rections, of Indiana, will be one of the
Prominent social workers appearing on
the tlrAOMn, It.. fll.i- -1 ..r
Council, which will be in session at
7 ci any ujl iNorun tjayuima i-M
week beginning September 15.
mtcicsi 13 ucmg ai u
eJ through the state in the meeting
p council, when views on -'the
out North Carolina legislation will be
in Iernor Ti W- Bickett, represent
og the sewanee Province on the Na
nal committee of the nation-wide
aiPaign of the Episcopal church, has
eceived notice of an important mee
jj-J 7 the national committee to be
. lnrew York city on Wednesday,
eptember 1Q This conference yfll
e only meeting of the committee
Pnor to iha , .v.
- lUB general convention oi tn
p wuurun in uctODer, wnen a
October, when a
of ih nenaive Program of extension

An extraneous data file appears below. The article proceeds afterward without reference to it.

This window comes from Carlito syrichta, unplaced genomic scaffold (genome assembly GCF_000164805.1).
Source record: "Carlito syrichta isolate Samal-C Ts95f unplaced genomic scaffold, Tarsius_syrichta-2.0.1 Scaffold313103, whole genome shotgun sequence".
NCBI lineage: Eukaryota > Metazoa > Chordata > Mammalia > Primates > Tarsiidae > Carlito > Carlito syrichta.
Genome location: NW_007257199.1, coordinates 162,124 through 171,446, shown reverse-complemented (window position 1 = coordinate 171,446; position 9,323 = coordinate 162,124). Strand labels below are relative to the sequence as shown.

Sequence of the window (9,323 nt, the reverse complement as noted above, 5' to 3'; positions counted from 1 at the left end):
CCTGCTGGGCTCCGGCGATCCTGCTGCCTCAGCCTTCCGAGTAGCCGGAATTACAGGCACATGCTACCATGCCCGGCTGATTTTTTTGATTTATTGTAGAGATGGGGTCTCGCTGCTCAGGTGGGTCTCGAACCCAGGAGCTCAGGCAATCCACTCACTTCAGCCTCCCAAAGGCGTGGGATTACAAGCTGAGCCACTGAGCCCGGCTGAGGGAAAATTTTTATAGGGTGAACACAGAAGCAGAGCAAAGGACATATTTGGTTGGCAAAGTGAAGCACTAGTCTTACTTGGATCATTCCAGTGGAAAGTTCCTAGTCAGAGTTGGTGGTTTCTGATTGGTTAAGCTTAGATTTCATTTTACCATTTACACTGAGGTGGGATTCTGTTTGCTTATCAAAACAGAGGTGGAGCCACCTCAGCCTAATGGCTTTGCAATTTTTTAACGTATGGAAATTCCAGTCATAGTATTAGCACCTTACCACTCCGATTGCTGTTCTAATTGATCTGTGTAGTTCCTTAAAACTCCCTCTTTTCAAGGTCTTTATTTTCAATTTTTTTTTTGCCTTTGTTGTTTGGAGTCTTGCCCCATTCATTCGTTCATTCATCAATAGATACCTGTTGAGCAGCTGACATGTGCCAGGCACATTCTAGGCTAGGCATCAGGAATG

hZ urcn 3 activities at home and
woaci will h
will be presented.
State's Fair Record.
Uons with the VcZ
AKrtcuUural Extension See, t Z
X 'JET "ate
. ua0( ; county; fairs 11
community; fairsr and ir ; negro 'fa?
S xty-81x counties vare represented fa
this classification, a number of the
counties havine & . 7
, . . " "u;,a j.uur ana
five fairs each, ,
flees of the fair committee with every
outgoing mail, and daily' returns are
O TtTAl I in mm J. a. . m
o. ie total ngure. Thus far the
counties which have filed applications
tor the above numhpr nf ti x.-
had their ' applications honored and
the state's share of the 'prize money
has been reserved. All other commun
ities ana counties must send in appli
cations so that tb PV -Brill ha J
j " wo i.tej. veu.
before September 1 to have state aid
icaervea ior them. . ' ,
Against Capital Punishment.